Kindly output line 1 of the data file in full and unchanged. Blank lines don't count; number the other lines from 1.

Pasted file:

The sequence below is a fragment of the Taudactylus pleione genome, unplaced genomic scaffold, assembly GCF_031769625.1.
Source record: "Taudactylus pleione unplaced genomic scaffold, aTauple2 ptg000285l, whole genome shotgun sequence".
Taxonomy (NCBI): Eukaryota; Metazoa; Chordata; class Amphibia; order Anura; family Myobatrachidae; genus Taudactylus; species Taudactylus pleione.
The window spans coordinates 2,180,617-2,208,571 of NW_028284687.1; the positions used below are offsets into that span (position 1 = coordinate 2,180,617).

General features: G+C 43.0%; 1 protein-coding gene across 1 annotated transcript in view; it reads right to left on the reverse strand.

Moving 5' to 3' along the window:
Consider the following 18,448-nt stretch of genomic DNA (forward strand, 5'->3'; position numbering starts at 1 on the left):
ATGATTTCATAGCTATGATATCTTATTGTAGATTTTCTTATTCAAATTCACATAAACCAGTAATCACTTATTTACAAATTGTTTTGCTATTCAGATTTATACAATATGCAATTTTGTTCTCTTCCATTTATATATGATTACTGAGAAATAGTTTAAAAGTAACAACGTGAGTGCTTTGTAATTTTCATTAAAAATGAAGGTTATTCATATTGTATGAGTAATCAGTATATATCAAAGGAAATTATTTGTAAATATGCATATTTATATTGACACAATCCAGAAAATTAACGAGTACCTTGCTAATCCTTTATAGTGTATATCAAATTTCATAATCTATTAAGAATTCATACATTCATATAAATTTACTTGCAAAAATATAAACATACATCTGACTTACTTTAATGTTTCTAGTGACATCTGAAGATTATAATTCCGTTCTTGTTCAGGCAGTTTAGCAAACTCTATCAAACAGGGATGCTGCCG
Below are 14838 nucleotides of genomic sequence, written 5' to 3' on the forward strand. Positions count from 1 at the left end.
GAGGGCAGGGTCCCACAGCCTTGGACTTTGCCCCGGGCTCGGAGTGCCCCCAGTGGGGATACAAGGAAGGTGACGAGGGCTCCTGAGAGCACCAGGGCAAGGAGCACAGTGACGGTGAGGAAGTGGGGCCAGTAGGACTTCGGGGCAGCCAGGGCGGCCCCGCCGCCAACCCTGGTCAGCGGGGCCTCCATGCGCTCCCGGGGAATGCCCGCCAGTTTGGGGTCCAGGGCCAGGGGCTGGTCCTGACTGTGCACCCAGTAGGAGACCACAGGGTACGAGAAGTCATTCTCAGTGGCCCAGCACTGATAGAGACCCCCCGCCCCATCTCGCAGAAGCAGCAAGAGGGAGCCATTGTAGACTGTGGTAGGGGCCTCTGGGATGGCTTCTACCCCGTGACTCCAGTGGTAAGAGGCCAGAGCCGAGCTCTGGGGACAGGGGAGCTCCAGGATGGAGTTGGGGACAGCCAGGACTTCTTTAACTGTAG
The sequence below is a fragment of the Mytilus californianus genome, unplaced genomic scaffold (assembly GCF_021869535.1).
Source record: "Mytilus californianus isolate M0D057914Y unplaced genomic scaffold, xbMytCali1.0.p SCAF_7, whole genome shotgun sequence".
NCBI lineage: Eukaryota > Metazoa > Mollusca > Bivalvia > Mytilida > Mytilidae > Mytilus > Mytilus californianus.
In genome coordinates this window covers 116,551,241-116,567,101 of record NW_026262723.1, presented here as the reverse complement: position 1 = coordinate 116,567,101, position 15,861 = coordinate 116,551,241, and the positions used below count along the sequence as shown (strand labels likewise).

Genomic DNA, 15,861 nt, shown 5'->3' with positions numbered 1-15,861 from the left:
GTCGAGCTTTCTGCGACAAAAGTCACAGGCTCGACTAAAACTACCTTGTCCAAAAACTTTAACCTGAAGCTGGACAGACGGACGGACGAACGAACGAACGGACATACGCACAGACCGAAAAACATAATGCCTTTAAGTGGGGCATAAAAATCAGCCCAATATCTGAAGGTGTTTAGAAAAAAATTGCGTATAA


The sequence below is a fragment of the Taudactylus pleione genome, unplaced genomic scaffold, assembly GCF_031769625.1.